In this case, highly reactive sodium was heated and drawn from 55-gallon drums for a process in which tantalum was being extracted from tantalum ore. Molten sodium reacts violently with water to give off a great deal of light and heat.

There was always a bit of sodium left in the bottom of the drums, so it was burned off in a room that also served as a wash room for barrels and other equipment. Water was present from previous washings in trenches below gratings on the floor.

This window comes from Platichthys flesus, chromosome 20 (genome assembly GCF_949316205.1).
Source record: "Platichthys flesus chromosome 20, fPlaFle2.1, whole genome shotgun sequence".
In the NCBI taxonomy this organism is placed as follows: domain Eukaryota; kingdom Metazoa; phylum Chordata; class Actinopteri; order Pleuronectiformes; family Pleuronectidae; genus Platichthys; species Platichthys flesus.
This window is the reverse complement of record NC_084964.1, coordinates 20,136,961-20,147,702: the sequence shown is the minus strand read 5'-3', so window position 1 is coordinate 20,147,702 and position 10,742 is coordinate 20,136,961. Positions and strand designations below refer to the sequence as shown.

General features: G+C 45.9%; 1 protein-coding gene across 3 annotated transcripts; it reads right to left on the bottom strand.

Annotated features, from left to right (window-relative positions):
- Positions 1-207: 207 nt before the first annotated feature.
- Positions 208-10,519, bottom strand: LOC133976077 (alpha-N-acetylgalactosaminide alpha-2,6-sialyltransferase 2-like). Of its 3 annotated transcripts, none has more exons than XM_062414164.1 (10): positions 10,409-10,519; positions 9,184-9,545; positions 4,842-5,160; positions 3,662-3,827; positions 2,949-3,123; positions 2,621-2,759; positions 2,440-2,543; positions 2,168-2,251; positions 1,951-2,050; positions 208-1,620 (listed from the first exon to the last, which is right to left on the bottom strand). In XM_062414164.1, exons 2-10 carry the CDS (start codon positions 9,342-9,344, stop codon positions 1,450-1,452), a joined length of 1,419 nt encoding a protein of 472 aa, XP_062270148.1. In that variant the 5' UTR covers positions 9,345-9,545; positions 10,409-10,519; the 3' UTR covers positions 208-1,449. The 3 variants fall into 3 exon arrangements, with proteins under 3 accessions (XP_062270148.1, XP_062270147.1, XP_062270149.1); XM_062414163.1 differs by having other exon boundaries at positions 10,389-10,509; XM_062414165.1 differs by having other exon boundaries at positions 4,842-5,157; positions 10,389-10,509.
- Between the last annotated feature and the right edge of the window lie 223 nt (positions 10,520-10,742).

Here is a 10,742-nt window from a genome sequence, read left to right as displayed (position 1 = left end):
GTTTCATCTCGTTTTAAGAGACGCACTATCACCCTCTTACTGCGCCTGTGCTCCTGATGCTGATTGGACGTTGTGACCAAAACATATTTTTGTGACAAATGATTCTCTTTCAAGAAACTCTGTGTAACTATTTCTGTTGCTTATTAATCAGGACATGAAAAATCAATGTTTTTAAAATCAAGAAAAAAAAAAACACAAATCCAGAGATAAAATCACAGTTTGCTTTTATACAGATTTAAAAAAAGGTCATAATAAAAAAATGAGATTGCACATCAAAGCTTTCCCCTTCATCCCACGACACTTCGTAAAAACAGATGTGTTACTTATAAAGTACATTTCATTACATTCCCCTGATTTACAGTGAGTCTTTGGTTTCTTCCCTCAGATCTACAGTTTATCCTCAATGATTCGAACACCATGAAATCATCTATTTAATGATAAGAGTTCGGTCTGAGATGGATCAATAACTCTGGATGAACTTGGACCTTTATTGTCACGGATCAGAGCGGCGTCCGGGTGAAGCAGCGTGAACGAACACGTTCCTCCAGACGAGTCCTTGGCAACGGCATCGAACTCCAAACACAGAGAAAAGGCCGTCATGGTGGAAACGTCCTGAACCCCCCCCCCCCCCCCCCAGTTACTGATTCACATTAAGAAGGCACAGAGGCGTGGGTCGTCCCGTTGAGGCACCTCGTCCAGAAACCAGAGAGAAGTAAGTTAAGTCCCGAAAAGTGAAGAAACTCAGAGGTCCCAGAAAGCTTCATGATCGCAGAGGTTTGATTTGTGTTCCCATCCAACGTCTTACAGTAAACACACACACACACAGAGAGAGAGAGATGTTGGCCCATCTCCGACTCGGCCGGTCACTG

In this case, an operator had made a weighing error that allowed a large amount of sodium to remain in the barrel. The burnoff soon got out of control, and firemen were summoned. Some firemen were very seriously burned as they shoveled salt onto the sodium to try to put out the fire.

Company experts said the firemen were burned because they'd used a wet shovel to shovel in the salt. We showed that much more water had vaporized into the room from below the grating because of the high room temperature the fire had created. When the firemen leaned the barrel over to shovel the salt in, the water vapor found the sodium and the fire began with renewed force.

The case settled quite favorably soon after our report was filed.